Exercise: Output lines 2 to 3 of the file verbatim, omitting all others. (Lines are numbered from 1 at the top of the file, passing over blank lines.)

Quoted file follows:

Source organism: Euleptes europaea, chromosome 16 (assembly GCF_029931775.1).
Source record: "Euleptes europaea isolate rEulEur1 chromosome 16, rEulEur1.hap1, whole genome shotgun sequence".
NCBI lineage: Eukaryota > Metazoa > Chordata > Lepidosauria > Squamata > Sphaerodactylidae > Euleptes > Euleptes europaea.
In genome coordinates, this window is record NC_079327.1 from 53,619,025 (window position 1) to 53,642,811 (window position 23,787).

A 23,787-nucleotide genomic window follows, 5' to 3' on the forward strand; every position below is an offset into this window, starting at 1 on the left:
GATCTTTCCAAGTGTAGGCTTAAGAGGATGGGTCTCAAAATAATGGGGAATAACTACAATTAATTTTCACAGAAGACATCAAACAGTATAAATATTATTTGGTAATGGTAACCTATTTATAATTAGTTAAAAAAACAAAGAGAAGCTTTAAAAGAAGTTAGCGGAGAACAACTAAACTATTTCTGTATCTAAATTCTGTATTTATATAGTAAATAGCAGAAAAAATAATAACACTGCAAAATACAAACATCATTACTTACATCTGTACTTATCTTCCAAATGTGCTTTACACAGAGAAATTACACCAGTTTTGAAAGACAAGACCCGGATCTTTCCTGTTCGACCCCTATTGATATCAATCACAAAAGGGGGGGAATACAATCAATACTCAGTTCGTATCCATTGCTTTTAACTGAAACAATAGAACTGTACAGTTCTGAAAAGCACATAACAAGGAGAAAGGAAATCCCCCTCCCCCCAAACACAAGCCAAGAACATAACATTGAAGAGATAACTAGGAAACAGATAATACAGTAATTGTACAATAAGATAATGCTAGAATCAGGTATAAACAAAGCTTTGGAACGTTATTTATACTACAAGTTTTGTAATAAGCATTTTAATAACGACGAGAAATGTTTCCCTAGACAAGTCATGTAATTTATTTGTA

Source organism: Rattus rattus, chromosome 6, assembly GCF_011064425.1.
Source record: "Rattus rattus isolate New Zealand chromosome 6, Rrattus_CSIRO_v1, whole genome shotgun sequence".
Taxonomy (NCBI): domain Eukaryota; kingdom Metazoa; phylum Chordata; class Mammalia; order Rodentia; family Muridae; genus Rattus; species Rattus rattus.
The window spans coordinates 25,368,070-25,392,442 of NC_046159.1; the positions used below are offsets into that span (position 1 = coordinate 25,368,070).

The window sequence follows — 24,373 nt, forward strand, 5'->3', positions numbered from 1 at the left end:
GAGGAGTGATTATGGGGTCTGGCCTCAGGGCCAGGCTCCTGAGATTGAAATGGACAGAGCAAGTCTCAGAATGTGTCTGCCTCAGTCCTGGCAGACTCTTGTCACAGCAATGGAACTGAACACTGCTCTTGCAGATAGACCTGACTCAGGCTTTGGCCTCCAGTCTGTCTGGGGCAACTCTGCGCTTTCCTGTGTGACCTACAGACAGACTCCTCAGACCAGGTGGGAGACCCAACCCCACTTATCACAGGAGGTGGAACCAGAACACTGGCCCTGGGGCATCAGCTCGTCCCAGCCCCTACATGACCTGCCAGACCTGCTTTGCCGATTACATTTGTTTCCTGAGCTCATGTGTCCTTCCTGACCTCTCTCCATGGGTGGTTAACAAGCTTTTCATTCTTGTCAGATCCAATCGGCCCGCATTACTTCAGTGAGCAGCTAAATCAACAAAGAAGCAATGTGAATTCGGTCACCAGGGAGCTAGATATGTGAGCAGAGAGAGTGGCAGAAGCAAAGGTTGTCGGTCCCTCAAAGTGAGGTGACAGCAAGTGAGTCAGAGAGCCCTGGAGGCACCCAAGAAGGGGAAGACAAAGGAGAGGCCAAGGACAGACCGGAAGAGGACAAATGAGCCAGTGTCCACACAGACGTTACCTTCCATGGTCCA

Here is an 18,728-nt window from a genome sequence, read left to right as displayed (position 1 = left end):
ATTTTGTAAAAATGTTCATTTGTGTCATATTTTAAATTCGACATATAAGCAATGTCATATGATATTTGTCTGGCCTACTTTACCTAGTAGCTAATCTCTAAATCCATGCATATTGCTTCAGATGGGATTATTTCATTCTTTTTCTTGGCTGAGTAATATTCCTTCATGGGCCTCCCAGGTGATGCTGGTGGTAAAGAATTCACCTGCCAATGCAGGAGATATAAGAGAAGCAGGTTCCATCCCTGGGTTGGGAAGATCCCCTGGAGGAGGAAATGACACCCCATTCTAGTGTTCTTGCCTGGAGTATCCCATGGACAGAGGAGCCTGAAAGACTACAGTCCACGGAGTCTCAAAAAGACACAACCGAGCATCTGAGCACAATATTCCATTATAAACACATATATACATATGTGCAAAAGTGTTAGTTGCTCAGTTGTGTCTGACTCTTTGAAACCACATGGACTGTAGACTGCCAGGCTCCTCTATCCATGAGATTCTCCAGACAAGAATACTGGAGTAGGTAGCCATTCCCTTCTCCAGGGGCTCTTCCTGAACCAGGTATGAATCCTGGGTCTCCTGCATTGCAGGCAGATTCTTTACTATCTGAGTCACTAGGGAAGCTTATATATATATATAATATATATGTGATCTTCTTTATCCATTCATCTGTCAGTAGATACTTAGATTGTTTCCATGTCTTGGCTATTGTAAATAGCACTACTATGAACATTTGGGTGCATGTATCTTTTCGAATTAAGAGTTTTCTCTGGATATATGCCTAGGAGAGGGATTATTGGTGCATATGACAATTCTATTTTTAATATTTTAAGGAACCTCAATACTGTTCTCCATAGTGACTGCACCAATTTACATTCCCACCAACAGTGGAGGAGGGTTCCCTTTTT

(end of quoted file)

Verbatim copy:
Source record: "Euleptes europaea isolate rEulEur1 chromosome 16, rEulEur1.hap1, whole genome shotgun sequence".
NCBI lineage: Eukaryota > Metazoa > Chordata > Lepidosauria > Squamata > Sphaerodactylidae > Euleptes > Euleptes europaea.